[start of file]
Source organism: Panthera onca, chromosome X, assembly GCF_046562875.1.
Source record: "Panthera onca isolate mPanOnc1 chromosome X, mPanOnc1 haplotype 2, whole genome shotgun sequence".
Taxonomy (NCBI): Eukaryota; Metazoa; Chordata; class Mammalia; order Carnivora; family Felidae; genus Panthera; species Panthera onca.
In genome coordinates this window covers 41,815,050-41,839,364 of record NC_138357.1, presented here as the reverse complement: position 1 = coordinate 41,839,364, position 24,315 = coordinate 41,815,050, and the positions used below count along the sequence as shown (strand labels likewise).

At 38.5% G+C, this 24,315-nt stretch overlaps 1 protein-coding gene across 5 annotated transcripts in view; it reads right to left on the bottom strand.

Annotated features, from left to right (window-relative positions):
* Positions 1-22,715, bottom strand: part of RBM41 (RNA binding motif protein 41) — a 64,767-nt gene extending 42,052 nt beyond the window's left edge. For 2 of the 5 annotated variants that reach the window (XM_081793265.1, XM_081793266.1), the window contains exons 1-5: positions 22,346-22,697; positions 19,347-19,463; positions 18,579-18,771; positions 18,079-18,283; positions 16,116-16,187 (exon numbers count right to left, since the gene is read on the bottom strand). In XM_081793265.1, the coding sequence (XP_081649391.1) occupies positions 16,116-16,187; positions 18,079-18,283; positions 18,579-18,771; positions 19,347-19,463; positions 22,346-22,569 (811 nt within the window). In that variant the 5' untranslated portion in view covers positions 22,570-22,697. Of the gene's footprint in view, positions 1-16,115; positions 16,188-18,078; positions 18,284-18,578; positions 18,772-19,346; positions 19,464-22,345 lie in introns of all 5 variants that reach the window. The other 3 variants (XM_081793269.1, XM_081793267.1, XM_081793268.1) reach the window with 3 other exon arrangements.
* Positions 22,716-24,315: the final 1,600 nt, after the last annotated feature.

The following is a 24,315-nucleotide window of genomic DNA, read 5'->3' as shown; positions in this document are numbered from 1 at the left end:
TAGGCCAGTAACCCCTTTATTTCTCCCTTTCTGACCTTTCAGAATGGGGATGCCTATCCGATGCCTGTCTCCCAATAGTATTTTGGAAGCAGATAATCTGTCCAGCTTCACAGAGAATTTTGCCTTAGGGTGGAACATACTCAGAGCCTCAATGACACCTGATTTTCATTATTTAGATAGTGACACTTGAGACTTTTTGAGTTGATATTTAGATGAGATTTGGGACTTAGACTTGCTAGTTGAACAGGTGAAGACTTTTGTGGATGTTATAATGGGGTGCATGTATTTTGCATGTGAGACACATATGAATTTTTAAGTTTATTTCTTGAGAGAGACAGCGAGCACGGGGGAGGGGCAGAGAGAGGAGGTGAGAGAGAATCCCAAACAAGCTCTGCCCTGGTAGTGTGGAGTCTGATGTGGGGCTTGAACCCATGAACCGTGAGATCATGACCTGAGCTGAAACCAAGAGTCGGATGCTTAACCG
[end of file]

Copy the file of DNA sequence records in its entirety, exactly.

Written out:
Source organism: Panthera onca, chromosome X, assembly GCF_046562875.1.
Source record: "Panthera onca isolate mPanOnc1 chromosome X, mPanOnc1 haplotype 2, whole genome shotgun sequence".
Taxonomy (NCBI): Eukaryota; Metazoa; Chordata; class Mammalia; order Carnivora; family Felidae; genus Panthera; species Panthera onca.
In genome coordinates this window covers 41,815,050-41,839,364 of record NC_138357.1, presented here as the reverse complement: position 1 = coordinate 41,839,364, position 24,315 = coordinate 41,815,050, and the positions used below count along the sequence as shown (strand labels likewise).

At 38.5% G+C, this 24,315-nt stretch overlaps 1 protein-coding gene across 5 annotated transcripts in view; it reads right to left on the bottom strand.

Annotated features, from left to right (window-relative positions):
* Positions 1-22,715, bottom strand: part of RBM41 (RNA binding motif protein 41) — a 64,767-nt gene extending 42,052 nt beyond the window's left edge. For 2 of the 5 annotated variants that reach the window (XM_081793265.1, XM_081793266.1), the window contains exons 1-5: positions 22,346-22,697; positions 19,347-19,463; positions 18,579-18,771; positions 18,079-18,283; positions 16,116-16,187 (exon numbers count right to left, since the gene is read on the bottom strand). In XM_081793265.1, the coding sequence (XP_081649391.1) occupies positions 16,116-16,187; positions 18,079-18,283; positions 18,579-18,771; positions 19,347-19,463; positions 22,346-22,569 (811 nt within the window). In that variant the 5' untranslated portion in view covers positions 22,570-22,697. Of the gene's footprint in view, positions 1-16,115; positions 16,188-18,078; positions 18,284-18,578; positions 18,772-19,346; positions 19,464-22,345 lie in introns of all 5 variants that reach the window. The other 3 variants (XM_081793269.1, XM_081793267.1, XM_081793268.1) reach the window with 3 other exon arrangements.
* Positions 22,716-24,315: the final 1,600 nt, after the last annotated feature.

The following is a 24,315-nucleotide window of genomic DNA, read 5'->3' as shown; positions in this document are numbered from 1 at the left end:
TAGGCCAGTAACCCCTTTATTTCTCCCTTTCTGACCTTTCAGAATGGGGATGCCTATCCGATGCCTGTCTCCCAATAGTATTTTGGAAGCAGATAATCTGTCCAGCTTCACAGAGAATTTTGCCTTAGGGTGGAACATACTCAGAGCCTCAATGACACCTGATTTTCATTATTTAGATAGTGACACTTGAGACTTTTTGAGTTGATATTTAGATGAGATTTGGGACTTAGACTTGCTAGTTGAACAGGTGAAGACTTTTGTGGATGTTATAATGGGGTGCATGTATTTTGCATGTGAGACACATATGAATTTTTAAGTTTATTTCTTGAGAGAGACAGCGAGCACGGGGGAGGGGCAGAGAGAGGAGGTGAGAGAGAATCCCAAACAAGCTCTGCCCTGGTAGTGTGGAGTCTGATGTGGGGCTTGAACCCATGAACCGTGAGATCATGACCTGAGCTGAAACCAAGAGTCGGATGCTTAACCG